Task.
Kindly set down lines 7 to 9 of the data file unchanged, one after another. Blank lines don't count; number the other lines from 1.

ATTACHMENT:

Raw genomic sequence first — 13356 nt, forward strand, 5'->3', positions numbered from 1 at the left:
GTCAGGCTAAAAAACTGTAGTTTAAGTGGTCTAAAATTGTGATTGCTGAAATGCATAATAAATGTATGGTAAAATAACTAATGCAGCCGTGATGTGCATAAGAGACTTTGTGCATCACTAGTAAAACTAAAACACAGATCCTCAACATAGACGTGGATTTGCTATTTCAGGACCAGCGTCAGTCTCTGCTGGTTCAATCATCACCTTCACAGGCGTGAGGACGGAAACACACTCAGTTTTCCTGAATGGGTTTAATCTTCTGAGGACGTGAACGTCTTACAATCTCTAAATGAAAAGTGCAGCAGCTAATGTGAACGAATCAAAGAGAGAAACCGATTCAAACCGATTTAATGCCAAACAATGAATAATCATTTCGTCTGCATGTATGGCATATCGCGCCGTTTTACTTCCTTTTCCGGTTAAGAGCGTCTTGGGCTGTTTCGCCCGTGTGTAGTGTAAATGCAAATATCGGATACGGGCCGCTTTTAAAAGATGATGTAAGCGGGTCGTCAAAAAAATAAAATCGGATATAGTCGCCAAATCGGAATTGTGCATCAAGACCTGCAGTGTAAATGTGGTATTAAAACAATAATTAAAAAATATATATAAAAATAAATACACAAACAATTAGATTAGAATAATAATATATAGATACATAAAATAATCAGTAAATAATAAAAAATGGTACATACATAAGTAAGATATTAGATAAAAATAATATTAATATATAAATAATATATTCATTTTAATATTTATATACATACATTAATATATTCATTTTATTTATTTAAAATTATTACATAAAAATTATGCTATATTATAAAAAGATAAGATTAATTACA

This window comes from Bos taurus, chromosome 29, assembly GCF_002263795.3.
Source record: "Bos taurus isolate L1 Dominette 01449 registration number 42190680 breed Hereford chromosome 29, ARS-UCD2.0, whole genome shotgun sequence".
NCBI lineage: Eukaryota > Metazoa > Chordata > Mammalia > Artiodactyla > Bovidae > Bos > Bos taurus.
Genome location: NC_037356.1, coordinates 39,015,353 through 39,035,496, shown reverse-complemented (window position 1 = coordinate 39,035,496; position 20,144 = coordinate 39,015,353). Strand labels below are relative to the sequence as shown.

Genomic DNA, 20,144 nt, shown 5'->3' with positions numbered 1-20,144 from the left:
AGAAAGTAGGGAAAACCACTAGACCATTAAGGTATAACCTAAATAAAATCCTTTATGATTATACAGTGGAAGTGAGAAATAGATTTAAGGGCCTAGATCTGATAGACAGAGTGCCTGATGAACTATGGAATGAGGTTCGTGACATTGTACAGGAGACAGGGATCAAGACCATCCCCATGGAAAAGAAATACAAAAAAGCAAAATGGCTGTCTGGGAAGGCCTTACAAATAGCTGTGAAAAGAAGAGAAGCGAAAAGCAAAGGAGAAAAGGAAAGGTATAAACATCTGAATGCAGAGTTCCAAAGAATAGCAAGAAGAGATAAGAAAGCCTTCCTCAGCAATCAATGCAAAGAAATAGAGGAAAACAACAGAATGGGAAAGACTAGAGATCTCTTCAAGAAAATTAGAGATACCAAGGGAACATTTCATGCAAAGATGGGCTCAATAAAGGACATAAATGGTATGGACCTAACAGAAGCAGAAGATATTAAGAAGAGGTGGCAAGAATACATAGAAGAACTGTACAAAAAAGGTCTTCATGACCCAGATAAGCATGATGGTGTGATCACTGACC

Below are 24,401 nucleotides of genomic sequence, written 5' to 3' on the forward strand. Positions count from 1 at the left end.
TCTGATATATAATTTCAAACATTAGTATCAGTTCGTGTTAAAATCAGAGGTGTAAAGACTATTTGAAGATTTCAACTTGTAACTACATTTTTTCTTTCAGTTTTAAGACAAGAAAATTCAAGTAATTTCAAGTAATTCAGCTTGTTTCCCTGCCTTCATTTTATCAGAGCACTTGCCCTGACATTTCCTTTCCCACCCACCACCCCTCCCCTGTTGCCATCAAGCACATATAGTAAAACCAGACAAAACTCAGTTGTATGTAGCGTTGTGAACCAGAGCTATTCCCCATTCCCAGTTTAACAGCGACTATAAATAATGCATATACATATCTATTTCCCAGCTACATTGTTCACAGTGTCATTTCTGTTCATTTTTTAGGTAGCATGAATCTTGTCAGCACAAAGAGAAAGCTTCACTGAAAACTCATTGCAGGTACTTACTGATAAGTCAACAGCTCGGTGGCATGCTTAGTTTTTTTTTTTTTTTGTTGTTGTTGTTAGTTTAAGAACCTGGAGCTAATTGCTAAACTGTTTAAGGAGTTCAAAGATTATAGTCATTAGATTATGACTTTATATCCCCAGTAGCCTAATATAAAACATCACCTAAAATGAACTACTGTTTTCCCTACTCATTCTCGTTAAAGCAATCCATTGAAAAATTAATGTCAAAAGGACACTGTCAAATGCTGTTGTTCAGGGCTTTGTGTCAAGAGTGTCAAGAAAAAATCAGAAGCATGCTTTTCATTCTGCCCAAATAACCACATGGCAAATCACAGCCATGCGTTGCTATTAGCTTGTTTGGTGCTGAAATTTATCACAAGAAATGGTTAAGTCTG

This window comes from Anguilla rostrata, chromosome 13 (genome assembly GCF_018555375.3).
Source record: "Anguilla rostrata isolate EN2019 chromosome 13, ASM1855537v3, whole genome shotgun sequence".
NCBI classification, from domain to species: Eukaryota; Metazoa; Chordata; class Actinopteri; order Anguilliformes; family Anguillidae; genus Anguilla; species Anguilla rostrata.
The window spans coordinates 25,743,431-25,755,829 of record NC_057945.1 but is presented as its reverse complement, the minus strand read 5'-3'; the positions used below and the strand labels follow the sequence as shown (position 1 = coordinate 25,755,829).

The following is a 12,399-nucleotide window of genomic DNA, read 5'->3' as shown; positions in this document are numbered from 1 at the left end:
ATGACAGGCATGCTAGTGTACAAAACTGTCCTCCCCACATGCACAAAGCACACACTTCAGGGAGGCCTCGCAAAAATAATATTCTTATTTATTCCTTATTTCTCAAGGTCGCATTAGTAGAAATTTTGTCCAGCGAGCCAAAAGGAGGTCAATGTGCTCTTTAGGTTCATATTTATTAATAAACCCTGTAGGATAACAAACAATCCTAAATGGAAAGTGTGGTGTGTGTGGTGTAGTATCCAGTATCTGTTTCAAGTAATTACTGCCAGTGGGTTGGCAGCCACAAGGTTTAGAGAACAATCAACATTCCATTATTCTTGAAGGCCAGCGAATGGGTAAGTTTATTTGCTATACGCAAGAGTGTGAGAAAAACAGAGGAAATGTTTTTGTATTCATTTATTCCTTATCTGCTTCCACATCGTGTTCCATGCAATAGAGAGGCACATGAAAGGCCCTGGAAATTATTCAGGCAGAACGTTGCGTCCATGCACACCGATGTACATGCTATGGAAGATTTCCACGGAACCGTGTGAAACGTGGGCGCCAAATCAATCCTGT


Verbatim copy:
Genomic DNA, 20,144 nt, shown 5'->3' with positions numbered 1-20,144 from the left:
AGAAAGTAGGGAAAACCACTAGACCATTAAGGTATAACCTAAATAAAATCCTTTATGATTATACAGTGGAAGTGAGAAATAGATTTAAGGGCCTAGATCTGATAGACAGAGTGCCTGATGAACTATGGAATGAGGTTCGTGACATTGTACAGGAGACAGGGATCAAGACCATCCCCATGGAAAAGAAATACAAAAAAGCAAAATGGCTGTCTGGGAAGGCCTTACAAATAGCTGTGAAAAGAAGAGAAGCGAAAAGCAAAGGAGAAAAGGAAAGGTATAAACATCTGAATGCAGAGTTCCAAAGAATAGCAAGAAGAGATAAGAAAGCCTTCCTCAGCAATCAATGCAAAGAAATAGAGGAAAACAACAGAATGGGAAAGACTAGAGATCTCTTCAAGAAAATTAGAGATACCAAGGGAACATTTCATGCAAAGATGGGCTCAATAAAGGACATAAATGGTATGGACCTAACAGAAGCAGAAGATATTAAGAAGAGGTGGCAAGAATACATAGAAGAACTGTACAAAAAAGGTCTTCATGACCCAGATAAGCATGATGGTGTGATCACTGACC

Below are 24,401 nucleotides of genomic sequence, written 5' to 3' on the forward strand. Positions count from 1 at the left end.